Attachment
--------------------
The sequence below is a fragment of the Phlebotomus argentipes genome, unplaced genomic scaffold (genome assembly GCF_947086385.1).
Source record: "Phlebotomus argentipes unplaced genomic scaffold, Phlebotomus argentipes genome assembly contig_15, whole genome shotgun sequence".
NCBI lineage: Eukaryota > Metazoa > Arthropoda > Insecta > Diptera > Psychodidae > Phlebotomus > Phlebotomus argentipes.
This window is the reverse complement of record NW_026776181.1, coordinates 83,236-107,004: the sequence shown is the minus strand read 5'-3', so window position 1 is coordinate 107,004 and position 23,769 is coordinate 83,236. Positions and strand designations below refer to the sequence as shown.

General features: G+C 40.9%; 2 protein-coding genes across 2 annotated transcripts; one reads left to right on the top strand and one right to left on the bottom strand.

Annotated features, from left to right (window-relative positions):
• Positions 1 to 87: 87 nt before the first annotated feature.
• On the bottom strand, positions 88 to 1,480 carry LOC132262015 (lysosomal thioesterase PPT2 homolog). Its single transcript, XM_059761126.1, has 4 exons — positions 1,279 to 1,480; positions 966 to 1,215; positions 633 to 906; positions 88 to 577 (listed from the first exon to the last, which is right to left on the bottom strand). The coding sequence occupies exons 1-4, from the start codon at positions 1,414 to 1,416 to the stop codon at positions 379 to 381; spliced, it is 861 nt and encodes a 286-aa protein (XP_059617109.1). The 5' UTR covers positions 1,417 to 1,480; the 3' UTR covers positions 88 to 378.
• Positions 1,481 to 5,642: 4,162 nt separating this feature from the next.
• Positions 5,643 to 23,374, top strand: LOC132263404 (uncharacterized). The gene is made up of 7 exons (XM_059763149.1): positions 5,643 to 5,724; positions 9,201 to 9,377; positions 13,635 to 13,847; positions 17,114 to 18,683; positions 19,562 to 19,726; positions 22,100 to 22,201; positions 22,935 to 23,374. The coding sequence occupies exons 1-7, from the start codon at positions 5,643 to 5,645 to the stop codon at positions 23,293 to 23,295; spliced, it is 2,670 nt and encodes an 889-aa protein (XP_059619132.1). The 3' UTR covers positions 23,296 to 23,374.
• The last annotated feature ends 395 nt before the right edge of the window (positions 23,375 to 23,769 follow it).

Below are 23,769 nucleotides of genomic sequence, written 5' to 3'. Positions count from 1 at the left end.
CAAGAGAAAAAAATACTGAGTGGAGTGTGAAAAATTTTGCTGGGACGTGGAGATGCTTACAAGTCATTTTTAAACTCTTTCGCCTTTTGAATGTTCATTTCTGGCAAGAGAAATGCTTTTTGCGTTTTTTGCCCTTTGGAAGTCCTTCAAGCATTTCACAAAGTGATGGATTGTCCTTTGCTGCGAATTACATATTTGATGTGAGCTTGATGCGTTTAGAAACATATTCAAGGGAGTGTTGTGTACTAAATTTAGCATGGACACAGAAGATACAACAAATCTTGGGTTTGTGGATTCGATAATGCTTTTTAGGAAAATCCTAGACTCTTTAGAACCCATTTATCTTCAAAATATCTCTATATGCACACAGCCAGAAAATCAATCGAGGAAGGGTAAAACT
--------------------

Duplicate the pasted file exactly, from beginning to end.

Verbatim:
The sequence below is a fragment of the Phlebotomus argentipes genome, unplaced genomic scaffold (genome assembly GCF_947086385.1).
Source record: "Phlebotomus argentipes unplaced genomic scaffold, Phlebotomus argentipes genome assembly contig_15, whole genome shotgun sequence".
NCBI lineage: Eukaryota > Metazoa > Arthropoda > Insecta > Diptera > Psychodidae > Phlebotomus > Phlebotomus argentipes.
This window is the reverse complement of record NW_026776181.1, coordinates 83,236-107,004: the sequence shown is the minus strand read 5'-3', so window position 1 is coordinate 107,004 and position 23,769 is coordinate 83,236. Positions and strand designations below refer to the sequence as shown.

General features: G+C 40.9%; 2 protein-coding genes across 2 annotated transcripts; one reads left to right on the top strand and one right to left on the bottom strand.

Annotated features, from left to right (window-relative positions):
• Positions 1 to 87: 87 nt before the first annotated feature.
• On the bottom strand, positions 88 to 1,480 carry LOC132262015 (lysosomal thioesterase PPT2 homolog). Its single transcript, XM_059761126.1, has 4 exons — positions 1,279 to 1,480; positions 966 to 1,215; positions 633 to 906; positions 88 to 577 (listed from the first exon to the last, which is right to left on the bottom strand). The coding sequence occupies exons 1-4, from the start codon at positions 1,414 to 1,416 to the stop codon at positions 379 to 381; spliced, it is 861 nt and encodes a 286-aa protein (XP_059617109.1). The 5' UTR covers positions 1,417 to 1,480; the 3' UTR covers positions 88 to 378.
• Positions 1,481 to 5,642: 4,162 nt separating this feature from the next.
• Positions 5,643 to 23,374, top strand: LOC132263404 (uncharacterized). The gene is made up of 7 exons (XM_059763149.1): positions 5,643 to 5,724; positions 9,201 to 9,377; positions 13,635 to 13,847; positions 17,114 to 18,683; positions 19,562 to 19,726; positions 22,100 to 22,201; positions 22,935 to 23,374. The coding sequence occupies exons 1-7, from the start codon at positions 5,643 to 5,645 to the stop codon at positions 23,293 to 23,295; spliced, it is 2,670 nt and encodes an 889-aa protein (XP_059619132.1). The 3' UTR covers positions 23,296 to 23,374.
• The last annotated feature ends 395 nt before the right edge of the window (positions 23,375 to 23,769 follow it).

Below are 23,769 nucleotides of genomic sequence, written 5' to 3'. Positions count from 1 at the left end.
CAAGAGAAAAAAATACTGAGTGGAGTGTGAAAAATTTTGCTGGGACGTGGAGATGCTTACAAGTCATTTTTAAACTCTTTCGCCTTTTGAATGTTCATTTCTGGCAAGAGAAATGCTTTTTGCGTTTTTTGCCCTTTGGAAGTCCTTCAAGCATTTCACAAAGTGATGGATTGTCCTTTGCTGCGAATTACATATTTGATGTGAGCTTGATGCGTTTAGAAACATATTCAAGGGAGTGTTGTGTACTAAATTTAGCATGGACACAGAAGATACAACAAATCTTGGGTTTGTGGATTCGATAATGCTTTTTAGGAAAATCCTAGACTCTTTAGAACCCATTTATCTTCAAAATATCTCTATATGCACACAGCCAGAAAATCAATCGAGGAAGGGTAAAACT